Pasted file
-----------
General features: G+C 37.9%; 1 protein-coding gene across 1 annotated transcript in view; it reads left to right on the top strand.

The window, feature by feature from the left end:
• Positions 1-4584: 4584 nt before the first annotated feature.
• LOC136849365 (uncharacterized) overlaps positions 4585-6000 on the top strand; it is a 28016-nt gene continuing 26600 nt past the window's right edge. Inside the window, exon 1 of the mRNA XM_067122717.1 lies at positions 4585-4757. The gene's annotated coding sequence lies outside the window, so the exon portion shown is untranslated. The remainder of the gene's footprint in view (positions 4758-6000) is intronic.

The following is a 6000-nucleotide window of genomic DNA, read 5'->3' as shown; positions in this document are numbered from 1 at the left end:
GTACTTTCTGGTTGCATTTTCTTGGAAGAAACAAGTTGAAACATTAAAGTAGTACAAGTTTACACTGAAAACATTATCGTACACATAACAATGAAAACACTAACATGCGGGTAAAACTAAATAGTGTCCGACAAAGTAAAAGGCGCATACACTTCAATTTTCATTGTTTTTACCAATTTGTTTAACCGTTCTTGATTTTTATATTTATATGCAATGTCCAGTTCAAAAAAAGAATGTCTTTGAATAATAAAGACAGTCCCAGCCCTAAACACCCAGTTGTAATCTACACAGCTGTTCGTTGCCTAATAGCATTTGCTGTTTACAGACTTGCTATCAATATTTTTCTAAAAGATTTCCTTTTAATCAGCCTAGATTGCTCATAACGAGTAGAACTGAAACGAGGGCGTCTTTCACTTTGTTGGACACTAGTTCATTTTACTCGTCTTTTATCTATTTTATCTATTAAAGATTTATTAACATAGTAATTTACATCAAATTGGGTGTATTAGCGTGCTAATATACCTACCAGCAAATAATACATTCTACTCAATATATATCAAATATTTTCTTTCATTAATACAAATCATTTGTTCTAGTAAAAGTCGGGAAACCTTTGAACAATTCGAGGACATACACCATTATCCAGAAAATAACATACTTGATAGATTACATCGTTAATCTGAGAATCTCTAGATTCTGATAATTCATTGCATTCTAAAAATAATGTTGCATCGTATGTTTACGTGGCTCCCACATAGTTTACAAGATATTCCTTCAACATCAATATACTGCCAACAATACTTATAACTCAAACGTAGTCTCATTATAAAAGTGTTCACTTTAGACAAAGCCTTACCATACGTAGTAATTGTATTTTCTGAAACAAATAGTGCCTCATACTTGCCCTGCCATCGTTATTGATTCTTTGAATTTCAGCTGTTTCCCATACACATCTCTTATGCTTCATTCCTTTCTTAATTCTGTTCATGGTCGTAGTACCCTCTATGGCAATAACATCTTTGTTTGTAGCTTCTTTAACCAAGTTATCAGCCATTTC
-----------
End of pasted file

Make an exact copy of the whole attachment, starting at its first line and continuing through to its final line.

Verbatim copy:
General features: G+C 37.9%; 1 protein-coding gene across 1 annotated transcript in view; it reads left to right on the top strand.

The window, feature by feature from the left end:
• Positions 1-4584: 4584 nt before the first annotated feature.
• LOC136849365 (uncharacterized) overlaps positions 4585-6000 on the top strand; it is a 28016-nt gene continuing 26600 nt past the window's right edge. Inside the window, exon 1 of the mRNA XM_067122717.1 lies at positions 4585-4757. The gene's annotated coding sequence lies outside the window, so the exon portion shown is untranslated. The remainder of the gene's footprint in view (positions 4758-6000) is intronic.

The following is a 6000-nucleotide window of genomic DNA, read 5'->3' as shown; positions in this document are numbered from 1 at the left end:
GTACTTTCTGGTTGCATTTTCTTGGAAGAAACAAGTTGAAACATTAAAGTAGTACAAGTTTACACTGAAAACATTATCGTACACATAACAATGAAAACACTAACATGCGGGTAAAACTAAATAGTGTCCGACAAAGTAAAAGGCGCATACACTTCAATTTTCATTGTTTTTACCAATTTGTTTAACCGTTCTTGATTTTTATATTTATATGCAATGTCCAGTTCAAAAAAAGAATGTCTTTGAATAATAAAGACAGTCCCAGCCCTAAACACCCAGTTGTAATCTACACAGCTGTTCGTTGCCTAATAGCATTTGCTGTTTACAGACTTGCTATCAATATTTTTCTAAAAGATTTCCTTTTAATCAGCCTAGATTGCTCATAACGAGTAGAACTGAAACGAGGGCGTCTTTCACTTTGTTGGACACTAGTTCATTTTACTCGTCTTTTATCTATTTTATCTATTAAAGATTTATTAACATAGTAATTTACATCAAATTGGGTGTATTAGCGTGCTAATATACCTACCAGCAAATAATACATTCTACTCAATATATATCAAATATTTTCTTTCATTAATACAAATCATTTGTTCTAGTAAAAGTCGGGAAACCTTTGAACAATTCGAGGACATACACCATTATCCAGAAAATAACATACTTGATAGATTACATCGTTAATCTGAGAATCTCTAGATTCTGATAATTCATTGCATTCTAAAAATAATGTTGCATCGTATGTTTACGTGGCTCCCACATAGTTTACAAGATATTCCTTCAACATCAATATACTGCCAACAATACTTATAACTCAAACGTAGTCTCATTATAAAAGTGTTCACTTTAGACAAAGCCTTACCATACGTAGTAATTGTATTTTCTGAAACAAATAGTGCCTCATACTTGCCCTGCCATCGTTATTGATTCTTTGAATTTCAGCTGTTTCCCATACACATCTCTTATGCTTCATTCCTTTCTTAATTCTGTTCATGGTCGTAGTACCCTCTATGGCAATAACATCTTTGTTTGTAGCTTCTTTAACCAAGTTATCAGCCATTTC